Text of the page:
Glad to see the comments here- thank you so much everyone for your input. Of course, as I said, not everyone wants to hear "I'm so sorry." In my case, it helped quite a bit. Obviously you would never to say this to a parent who is enjoying a lovely moment or fun day with their child who has special needs. But if you were to see a parent really desperately struggling--having received a devastating diagnosis (I disagree that "I'm sorry" only applies to diagnoses of terminal diseases)--or if you knew that that parent and child suffered on a daily basis due to a serious psychiatric and/or emotional disorder for the child--then, I believe, why would you NOT show compassion with an appropriately-timed "I'm sorry"? I do not believe it shows pity--I believe it shows empathy and compassion. And, in my case, it made me feel much better. That being said, I understand that some people still won't ever want to hear it.

I think that 1-3 are quite ill-advised. No one wants to hear that you are "sorry" unless you are a close friend or family member and the diagnosis is new. Similarly, asking someone on the train about their diagnosis is rude and too personal. You would never ask someone without a visible disability anything that personal. #3 can often feel cheap-- parents feel like they are just scraping by or that they had no choice in the matter and have to feel special about their family's make-up.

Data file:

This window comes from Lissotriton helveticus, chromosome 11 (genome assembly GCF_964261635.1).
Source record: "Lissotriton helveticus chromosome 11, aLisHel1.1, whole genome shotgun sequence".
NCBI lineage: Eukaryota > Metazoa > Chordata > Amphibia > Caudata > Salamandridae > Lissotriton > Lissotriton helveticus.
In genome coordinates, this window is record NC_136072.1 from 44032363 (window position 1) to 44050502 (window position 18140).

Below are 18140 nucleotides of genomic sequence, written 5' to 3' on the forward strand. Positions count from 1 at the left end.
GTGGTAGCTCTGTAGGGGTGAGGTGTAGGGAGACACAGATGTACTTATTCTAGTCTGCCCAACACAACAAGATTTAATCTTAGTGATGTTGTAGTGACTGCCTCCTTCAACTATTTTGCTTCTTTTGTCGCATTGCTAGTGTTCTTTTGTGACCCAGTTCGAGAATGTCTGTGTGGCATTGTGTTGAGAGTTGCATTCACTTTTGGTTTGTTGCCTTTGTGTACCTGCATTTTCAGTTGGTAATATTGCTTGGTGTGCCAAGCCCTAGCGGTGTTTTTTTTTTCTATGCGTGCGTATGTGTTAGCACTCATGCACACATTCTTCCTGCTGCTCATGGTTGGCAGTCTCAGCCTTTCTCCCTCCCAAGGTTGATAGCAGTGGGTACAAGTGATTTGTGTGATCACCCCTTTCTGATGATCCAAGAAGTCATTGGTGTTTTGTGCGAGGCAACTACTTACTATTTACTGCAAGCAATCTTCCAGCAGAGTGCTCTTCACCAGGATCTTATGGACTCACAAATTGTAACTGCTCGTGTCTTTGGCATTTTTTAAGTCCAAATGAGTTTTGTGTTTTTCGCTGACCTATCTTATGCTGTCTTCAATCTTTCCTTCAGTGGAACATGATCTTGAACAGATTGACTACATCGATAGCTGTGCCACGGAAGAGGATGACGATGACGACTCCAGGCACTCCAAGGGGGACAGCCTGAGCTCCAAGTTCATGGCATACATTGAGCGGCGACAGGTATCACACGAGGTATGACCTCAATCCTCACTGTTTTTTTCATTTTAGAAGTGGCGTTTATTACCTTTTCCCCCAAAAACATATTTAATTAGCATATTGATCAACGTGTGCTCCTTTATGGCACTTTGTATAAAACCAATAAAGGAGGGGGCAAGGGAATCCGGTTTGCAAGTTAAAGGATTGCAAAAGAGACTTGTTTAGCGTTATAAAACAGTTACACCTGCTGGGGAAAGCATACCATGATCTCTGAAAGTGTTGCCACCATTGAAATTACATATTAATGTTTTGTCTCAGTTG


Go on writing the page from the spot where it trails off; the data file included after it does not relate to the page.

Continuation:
Smile, make eye contact, hold the door open for the parent and child, let them have your place in line, compliment a sibling who might sometimes not get the attention they need, invite them out or in - everyone needs social connections, educate your own children about the disability so they can interact appropriately with the child, show compassion, give hugs, even the tiniest gesture can mean a lot to someone!!

One needs to be careful with the "I'm sorry" comment. "I'm sorry that things are tough right now" (if it seems they are) might be a better approach. That is, I think it's a good idea to acknowledge that finding out about a difficult diagnosis is hard, and that having an extra, possibly exhausting or emotionally draining share of challenges on one's plate likely feels like more than one can bear sometimes (rather than suggesting the parent is "special" and an "inspiration" for coping with this stuff.) But I think it's very important to make clear that what you're sorry about is the distress of the parent. Those empathizing should NOT imply i that the child is a tragedy. Or an inspiration. Or an "angel in disguise". Or a burden. If anyone had said "I'm sorry" in regard to any one of my kids' ASD diagnoses, I'd have had the urge to knock their block off! I'm not "sorry"; that's who they are. Could I use a hug on a hard day? Absolutely.

As the mother of 3, 2 of which are on the autism spectrum in addition to having mood disorders and ADHD, your article brought a tear to my eye.....because you are right on target! My boys and I do not need pity, or criticism. We need understanding and compassion. Thank you so much!